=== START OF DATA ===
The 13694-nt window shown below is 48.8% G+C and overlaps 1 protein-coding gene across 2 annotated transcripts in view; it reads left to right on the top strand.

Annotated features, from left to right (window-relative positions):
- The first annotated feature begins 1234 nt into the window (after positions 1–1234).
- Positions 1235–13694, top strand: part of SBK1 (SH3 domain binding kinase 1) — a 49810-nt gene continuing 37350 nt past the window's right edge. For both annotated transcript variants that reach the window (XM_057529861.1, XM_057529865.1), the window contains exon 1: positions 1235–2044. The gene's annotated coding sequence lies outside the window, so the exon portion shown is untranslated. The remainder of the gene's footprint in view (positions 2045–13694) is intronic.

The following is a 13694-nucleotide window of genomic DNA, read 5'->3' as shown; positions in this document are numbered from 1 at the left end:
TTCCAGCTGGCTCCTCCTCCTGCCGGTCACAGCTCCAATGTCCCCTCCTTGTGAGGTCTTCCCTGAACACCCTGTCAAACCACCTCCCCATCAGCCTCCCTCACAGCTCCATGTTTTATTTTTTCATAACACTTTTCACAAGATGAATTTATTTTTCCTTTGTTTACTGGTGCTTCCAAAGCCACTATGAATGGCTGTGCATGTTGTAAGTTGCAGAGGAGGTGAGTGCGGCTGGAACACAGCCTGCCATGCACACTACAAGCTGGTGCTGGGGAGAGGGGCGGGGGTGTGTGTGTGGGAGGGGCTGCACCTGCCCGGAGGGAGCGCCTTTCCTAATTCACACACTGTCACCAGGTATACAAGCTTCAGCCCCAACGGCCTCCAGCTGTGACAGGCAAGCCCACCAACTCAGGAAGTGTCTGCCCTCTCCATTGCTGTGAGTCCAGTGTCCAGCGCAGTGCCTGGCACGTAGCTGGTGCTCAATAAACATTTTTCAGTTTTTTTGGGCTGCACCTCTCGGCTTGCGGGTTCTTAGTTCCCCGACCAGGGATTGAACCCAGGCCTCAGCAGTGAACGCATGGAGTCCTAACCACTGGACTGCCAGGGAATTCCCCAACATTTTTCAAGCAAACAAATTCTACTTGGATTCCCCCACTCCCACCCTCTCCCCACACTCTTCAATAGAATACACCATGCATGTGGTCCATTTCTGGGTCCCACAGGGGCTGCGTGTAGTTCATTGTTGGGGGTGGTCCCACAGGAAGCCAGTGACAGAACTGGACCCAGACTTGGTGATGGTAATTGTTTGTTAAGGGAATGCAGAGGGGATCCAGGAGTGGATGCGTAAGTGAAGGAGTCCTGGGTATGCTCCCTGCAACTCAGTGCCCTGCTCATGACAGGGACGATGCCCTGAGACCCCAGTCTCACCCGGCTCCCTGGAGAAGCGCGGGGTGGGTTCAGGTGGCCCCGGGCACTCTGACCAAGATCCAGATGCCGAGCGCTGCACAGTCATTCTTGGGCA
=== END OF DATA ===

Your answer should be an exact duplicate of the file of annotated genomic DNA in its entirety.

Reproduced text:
The 13694-nt window shown below is 48.8% G+C and overlaps 1 protein-coding gene across 2 annotated transcripts in view; it reads left to right on the top strand.

Annotated features, from left to right (window-relative positions):
- The first annotated feature begins 1234 nt into the window (after positions 1–1234).
- Positions 1235–13694, top strand: part of SBK1 (SH3 domain binding kinase 1) — a 49810-nt gene continuing 37350 nt past the window's right edge. For both annotated transcript variants that reach the window (XM_057529861.1, XM_057529865.1), the window contains exon 1: positions 1235–2044. The gene's annotated coding sequence lies outside the window, so the exon portion shown is untranslated. The remainder of the gene's footprint in view (positions 2045–13694) is intronic.

The following is a 13694-nucleotide window of genomic DNA, read 5'->3' as shown; positions in this document are numbered from 1 at the left end:
TTCCAGCTGGCTCCTCCTCCTGCCGGTCACAGCTCCAATGTCCCCTCCTTGTGAGGTCTTCCCTGAACACCCTGTCAAACCACCTCCCCATCAGCCTCCCTCACAGCTCCATGTTTTATTTTTTCATAACACTTTTCACAAGATGAATTTATTTTTCCTTTGTTTACTGGTGCTTCCAAAGCCACTATGAATGGCTGTGCATGTTGTAAGTTGCAGAGGAGGTGAGTGCGGCTGGAACACAGCCTGCCATGCACACTACAAGCTGGTGCTGGGGAGAGGGGCGGGGGTGTGTGTGTGGGAGGGGCTGCACCTGCCCGGAGGGAGCGCCTTTCCTAATTCACACACTGTCACCAGGTATACAAGCTTCAGCCCCAACGGCCTCCAGCTGTGACAGGCAAGCCCACCAACTCAGGAAGTGTCTGCCCTCTCCATTGCTGTGAGTCCAGTGTCCAGCGCAGTGCCTGGCACGTAGCTGGTGCTCAATAAACATTTTTCAGTTTTTTTGGGCTGCACCTCTCGGCTTGCGGGTTCTTAGTTCCCCGACCAGGGATTGAACCCAGGCCTCAGCAGTGAACGCATGGAGTCCTAACCACTGGACTGCCAGGGAATTCCCCAACATTTTTCAAGCAAACAAATTCTACTTGGATTCCCCCACTCCCACCCTCTCCCCACACTCTTCAATAGAATACACCATGCATGTGGTCCATTTCTGGGTCCCACAGGGGCTGCGTGTAGTTCATTGTTGGGGGTGGTCCCACAGGAAGCCAGTGACAGAACTGGACCCAGACTTGGTGATGGTAATTGTTTGTTAAGGGAATGCAGAGGGGATCCAGGAGTGGATGCGTAAGTGAAGGAGTCCTGGGTATGCTCCCTGCAACTCAGTGCCCTGCTCATGACAGGGACGATGCCCTGAGACCCCAGTCTCACCCGGCTCCCTGGAGAAGCGCGGGGTGGGTTCAGGTGGCCCCGGGCACTCTGACCAAGATCCAGATGCCGAGCGCTGCACAGTCATTCTTGGGCA